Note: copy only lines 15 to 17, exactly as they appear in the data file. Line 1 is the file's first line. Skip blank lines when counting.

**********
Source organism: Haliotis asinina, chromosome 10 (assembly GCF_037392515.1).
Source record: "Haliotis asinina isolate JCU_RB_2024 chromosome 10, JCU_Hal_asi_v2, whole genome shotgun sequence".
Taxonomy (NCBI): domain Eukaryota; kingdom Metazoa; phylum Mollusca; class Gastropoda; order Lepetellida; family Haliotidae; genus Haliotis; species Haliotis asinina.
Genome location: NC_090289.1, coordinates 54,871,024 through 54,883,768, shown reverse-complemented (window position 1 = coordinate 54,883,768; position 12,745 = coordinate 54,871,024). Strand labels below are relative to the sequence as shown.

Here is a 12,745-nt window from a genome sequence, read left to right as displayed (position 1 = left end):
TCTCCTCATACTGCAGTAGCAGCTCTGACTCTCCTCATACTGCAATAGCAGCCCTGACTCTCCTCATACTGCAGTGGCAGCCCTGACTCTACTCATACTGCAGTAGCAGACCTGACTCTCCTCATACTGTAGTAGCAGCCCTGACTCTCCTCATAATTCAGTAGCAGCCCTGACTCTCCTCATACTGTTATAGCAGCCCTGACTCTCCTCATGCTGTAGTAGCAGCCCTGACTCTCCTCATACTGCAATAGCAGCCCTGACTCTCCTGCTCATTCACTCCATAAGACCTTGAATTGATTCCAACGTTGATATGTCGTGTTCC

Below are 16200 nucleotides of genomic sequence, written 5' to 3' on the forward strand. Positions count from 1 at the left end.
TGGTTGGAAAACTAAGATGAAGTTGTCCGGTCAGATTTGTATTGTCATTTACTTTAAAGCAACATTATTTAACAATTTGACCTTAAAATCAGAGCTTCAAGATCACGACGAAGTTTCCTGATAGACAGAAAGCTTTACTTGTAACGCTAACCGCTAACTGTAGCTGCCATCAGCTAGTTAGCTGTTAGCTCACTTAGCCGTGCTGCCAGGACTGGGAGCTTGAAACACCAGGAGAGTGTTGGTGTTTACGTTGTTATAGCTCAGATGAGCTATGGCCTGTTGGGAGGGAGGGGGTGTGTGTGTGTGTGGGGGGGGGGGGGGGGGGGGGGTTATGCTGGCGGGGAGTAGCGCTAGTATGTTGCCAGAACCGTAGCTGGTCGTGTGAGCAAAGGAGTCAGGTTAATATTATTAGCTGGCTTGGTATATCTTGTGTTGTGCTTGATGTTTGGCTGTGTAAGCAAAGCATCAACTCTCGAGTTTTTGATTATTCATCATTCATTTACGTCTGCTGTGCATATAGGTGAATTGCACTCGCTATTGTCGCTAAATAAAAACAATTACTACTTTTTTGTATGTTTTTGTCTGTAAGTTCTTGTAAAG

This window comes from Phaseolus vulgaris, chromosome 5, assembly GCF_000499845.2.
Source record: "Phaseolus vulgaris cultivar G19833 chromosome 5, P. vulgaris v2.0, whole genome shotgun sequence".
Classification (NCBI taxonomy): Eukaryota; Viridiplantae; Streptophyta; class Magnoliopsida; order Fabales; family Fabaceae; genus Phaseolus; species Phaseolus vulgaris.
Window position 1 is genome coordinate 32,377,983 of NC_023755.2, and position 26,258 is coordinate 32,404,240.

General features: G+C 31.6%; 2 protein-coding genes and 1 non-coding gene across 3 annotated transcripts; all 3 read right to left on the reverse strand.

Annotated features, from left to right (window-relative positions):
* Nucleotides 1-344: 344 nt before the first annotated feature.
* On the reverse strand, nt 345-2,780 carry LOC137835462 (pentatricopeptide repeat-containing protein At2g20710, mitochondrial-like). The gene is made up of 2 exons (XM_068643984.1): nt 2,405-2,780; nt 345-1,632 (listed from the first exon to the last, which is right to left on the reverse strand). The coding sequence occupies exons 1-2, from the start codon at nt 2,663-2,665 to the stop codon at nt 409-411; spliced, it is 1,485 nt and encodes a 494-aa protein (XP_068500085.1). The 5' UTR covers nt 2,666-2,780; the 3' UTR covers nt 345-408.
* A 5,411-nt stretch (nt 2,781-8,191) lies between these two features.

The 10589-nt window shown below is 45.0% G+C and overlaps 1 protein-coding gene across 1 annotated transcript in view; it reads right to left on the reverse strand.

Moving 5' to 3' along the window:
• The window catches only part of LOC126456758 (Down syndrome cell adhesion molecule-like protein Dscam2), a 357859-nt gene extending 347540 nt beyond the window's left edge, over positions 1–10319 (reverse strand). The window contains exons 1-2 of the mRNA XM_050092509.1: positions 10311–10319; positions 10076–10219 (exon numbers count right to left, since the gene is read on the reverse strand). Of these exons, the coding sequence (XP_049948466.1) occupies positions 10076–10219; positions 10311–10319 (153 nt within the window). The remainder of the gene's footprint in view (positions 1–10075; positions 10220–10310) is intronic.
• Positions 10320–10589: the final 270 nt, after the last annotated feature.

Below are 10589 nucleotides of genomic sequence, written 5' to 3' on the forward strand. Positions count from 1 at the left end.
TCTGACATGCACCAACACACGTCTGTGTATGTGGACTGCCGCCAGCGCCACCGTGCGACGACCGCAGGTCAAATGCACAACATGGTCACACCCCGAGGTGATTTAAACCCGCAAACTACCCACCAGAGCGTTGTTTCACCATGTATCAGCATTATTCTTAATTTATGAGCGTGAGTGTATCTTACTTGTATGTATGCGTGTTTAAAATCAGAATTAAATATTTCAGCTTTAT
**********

* Nucleotides 1-344: 344 nt before the first annotated feature.
* On the reverse strand, nt 345-2,780 carry LOC137835462 (pentatricopeptide repeat-containing protein At2g20710, mitochondrial-like). The gene is made up of 2 exons (XM_068643984.1): nt 2,405-2,780; nt 345-1,632 (listed from the first exon to the last, which is right to left on the reverse strand). The coding sequence occupies exons 1-2, from the start codon at nt 2,663-2,665 to the stop codon at nt 409-411; spliced, it is 1,485 nt and encodes a 494-aa protein (XP_068500085.1). The 5' UTR covers nt 2,666-2,780; the 3' UTR covers nt 345-408.
* A 5,411-nt stretch (nt 2,781-8,191) lies between these two features.